“Light thinks it travels faster than anything but it is wrong. No matter how fast light travels, it finds the darkness has always got there first” 
  • LynLyn DevonPosts: 19,949
    Just changing all ours over to LED,  26 bulbs in this bungalow,  good job they’re not all on at once. 
    Gardening on the wild, windy west side of Dartmoor. 

  • Led bulbs are environmentally friendly and safe, does not contain any harmful substances, and do not require special disposal, unlike the previous type of lamps. More durable and economical than fluorescent lamps. However, it is worth noting that such a lamp is often more expensive
  • Nanny BeachNanny Beach Posts: 7,736
    Lyn, I can see your property from space! Have just counted ours,13,that's including lamp each side of the bed
     3 in the conservatory,3 in kitchen,LED,you betcha!
  • BenCottoBenCotto RutlandPosts: 3,621
    edited 31 March
    This conversation prompted me to count light bulbs in our house. 76. I have never thought that excessive, though others probably do. It is a very modestly sized cottage.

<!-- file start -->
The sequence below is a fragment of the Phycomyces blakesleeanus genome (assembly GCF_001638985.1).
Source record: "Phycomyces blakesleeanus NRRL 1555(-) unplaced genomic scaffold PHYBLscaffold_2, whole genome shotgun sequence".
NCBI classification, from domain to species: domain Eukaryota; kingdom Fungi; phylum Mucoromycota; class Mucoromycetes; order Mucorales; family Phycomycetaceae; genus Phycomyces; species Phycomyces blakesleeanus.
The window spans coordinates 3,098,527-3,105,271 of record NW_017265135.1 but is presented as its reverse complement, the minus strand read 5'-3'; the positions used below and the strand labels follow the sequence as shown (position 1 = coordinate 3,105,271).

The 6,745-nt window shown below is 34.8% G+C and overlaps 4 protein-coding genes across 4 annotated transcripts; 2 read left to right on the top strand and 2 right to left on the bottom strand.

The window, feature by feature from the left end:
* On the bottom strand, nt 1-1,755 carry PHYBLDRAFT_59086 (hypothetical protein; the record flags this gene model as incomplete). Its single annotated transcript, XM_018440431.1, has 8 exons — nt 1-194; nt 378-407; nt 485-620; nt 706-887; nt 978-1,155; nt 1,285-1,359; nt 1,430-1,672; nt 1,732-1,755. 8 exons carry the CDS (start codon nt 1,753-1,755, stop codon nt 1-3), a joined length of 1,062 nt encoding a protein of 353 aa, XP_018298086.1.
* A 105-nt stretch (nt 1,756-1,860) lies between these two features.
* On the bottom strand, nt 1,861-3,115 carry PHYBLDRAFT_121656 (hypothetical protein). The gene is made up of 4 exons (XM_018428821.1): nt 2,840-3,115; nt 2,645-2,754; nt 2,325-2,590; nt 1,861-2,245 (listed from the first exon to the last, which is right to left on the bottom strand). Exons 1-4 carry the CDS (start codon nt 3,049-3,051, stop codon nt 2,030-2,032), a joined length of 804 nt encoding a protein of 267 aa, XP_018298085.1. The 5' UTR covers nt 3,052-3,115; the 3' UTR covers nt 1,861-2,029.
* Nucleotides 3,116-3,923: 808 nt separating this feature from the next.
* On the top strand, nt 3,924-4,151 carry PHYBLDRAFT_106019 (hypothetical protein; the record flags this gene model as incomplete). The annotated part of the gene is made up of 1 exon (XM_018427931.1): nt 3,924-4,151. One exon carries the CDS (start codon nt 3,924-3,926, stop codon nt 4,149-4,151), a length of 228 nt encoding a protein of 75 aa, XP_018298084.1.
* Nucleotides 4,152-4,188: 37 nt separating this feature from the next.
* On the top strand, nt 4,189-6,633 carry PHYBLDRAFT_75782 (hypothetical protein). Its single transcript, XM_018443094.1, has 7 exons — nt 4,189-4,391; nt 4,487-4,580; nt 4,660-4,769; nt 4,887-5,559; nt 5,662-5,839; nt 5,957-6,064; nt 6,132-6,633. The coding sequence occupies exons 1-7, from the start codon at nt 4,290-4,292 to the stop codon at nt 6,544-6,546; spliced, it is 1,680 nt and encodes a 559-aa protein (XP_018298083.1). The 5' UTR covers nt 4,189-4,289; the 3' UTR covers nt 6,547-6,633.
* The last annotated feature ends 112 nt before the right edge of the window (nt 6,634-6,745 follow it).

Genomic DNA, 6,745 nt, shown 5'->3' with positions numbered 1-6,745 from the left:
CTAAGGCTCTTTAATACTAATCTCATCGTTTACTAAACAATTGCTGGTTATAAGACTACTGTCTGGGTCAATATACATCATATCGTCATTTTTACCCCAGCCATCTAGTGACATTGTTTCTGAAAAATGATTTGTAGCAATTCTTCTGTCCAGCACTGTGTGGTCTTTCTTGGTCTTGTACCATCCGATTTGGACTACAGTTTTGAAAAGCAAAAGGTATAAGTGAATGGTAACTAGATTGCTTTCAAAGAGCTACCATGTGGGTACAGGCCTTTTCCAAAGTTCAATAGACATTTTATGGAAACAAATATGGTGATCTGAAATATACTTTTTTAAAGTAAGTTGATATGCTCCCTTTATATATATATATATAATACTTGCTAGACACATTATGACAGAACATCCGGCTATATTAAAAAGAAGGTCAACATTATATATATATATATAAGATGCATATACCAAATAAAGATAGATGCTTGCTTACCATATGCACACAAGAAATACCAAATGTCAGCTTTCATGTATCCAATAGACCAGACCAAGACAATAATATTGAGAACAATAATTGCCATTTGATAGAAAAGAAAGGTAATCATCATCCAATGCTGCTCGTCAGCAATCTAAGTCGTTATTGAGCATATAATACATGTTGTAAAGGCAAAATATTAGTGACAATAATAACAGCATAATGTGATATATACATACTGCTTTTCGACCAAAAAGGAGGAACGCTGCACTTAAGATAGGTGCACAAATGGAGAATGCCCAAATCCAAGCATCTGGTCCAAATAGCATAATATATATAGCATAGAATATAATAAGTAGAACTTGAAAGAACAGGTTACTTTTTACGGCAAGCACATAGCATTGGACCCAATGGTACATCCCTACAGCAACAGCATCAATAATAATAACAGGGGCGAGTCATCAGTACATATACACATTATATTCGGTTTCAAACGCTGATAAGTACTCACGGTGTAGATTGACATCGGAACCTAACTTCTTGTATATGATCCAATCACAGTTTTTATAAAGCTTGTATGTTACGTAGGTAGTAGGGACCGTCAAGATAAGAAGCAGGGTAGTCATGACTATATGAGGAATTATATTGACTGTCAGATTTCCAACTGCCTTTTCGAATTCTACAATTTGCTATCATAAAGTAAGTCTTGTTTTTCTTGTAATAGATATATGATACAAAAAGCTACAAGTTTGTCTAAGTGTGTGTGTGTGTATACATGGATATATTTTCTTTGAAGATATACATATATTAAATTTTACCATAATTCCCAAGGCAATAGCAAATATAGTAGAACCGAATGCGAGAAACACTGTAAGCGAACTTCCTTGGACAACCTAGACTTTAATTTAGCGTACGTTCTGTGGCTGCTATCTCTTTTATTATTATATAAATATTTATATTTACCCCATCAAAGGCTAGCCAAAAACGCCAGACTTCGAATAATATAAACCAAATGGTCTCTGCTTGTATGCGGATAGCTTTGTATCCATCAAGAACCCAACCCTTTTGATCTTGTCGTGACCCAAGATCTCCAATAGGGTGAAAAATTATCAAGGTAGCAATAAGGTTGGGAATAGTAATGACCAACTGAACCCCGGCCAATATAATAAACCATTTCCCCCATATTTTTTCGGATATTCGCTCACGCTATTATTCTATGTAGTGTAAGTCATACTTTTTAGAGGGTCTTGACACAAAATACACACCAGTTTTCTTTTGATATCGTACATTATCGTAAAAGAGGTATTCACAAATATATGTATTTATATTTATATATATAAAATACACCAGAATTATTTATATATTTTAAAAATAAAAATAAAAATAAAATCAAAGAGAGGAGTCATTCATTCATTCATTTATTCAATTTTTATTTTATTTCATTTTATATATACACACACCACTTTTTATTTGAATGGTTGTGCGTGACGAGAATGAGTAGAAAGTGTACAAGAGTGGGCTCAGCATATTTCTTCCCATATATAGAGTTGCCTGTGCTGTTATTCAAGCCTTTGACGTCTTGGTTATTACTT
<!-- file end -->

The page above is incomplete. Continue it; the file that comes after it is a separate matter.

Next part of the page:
• JennyJJennyJ DoncasterPosts: 6,157
    I've never counted ours but it's quite a lot if I include lamps, under-cupboard lights in the kitchen, recessed ceiling lights in the kitchen and bathroom, outside lights on sensors (the solar ones have arrays of small non-replaceable LEDs), fridge and freezer, ovens, cooker hood, sewing machines etc. Torches too, and my grow light that'll be coming out when I start my tomatoes etc. in a few weeks (also lots of small non-replaceable LEDs, does that count?). Car lights exterior and interior too. And Christmas lights, almost all non-replaceable LED now but many hundreds if I counted them all.

    Where would you stop counting? Only the things with replaceable bulbs where you have a choice of what type of bulb to use? That rules out just about everything except the standard ceiling lights and lamps with bayonet or screw-fitting bulbs.